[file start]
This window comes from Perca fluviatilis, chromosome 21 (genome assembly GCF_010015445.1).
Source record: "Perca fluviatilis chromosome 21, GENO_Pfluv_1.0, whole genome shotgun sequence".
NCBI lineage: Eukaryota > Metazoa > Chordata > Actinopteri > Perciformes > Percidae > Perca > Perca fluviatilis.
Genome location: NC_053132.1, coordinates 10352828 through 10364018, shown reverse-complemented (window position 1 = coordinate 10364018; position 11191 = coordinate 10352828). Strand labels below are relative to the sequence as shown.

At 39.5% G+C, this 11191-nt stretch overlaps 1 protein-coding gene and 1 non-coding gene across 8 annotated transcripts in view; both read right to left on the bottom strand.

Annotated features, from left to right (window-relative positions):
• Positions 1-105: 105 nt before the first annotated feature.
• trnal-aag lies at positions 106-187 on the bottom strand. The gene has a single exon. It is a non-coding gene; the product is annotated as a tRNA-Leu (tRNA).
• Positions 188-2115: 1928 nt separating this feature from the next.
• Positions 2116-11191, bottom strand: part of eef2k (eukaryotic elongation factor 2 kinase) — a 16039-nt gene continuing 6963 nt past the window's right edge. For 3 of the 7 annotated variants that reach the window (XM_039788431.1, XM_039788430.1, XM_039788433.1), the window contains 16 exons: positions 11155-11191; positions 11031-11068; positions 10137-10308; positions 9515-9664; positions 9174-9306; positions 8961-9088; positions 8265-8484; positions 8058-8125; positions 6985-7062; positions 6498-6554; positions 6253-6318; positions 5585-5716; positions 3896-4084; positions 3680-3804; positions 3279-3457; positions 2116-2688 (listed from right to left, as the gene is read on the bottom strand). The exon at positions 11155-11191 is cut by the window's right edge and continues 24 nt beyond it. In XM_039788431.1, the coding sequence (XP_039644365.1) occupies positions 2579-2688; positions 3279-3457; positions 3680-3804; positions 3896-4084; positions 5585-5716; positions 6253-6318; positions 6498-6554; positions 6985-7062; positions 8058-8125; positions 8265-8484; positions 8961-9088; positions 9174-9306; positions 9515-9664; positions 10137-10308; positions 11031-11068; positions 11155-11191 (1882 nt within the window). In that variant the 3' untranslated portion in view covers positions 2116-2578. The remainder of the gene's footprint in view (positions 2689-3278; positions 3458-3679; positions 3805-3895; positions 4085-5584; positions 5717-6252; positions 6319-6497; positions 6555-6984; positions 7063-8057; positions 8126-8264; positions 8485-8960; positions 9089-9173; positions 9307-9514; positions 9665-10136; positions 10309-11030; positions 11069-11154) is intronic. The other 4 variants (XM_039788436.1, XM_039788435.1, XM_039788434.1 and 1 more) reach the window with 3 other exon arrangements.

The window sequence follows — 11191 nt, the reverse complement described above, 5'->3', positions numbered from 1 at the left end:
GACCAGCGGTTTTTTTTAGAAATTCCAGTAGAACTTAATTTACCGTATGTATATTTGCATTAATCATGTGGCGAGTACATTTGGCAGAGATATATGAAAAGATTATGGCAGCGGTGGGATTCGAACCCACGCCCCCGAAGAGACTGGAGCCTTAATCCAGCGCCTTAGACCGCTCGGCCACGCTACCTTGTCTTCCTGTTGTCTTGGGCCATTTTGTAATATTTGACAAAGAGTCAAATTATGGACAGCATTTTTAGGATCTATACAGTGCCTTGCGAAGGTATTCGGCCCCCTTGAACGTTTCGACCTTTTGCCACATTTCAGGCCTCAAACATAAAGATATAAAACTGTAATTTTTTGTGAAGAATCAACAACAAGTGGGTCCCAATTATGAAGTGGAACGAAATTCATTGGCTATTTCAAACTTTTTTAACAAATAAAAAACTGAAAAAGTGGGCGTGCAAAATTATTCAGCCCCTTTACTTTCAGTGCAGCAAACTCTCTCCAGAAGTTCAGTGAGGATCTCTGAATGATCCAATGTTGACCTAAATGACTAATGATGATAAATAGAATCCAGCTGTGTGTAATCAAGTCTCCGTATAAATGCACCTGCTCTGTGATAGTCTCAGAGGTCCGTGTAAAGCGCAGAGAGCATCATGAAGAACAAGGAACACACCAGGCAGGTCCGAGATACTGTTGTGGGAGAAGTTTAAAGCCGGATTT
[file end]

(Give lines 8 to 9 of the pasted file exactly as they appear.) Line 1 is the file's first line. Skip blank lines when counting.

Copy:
• trnal-aag lies at positions 106-187 on the bottom strand. The gene has a single exon. It is a non-coding gene; the product is annotated as a tRNA-Leu (tRNA).
• Positions 188-2115: 1928 nt separating this feature from the next.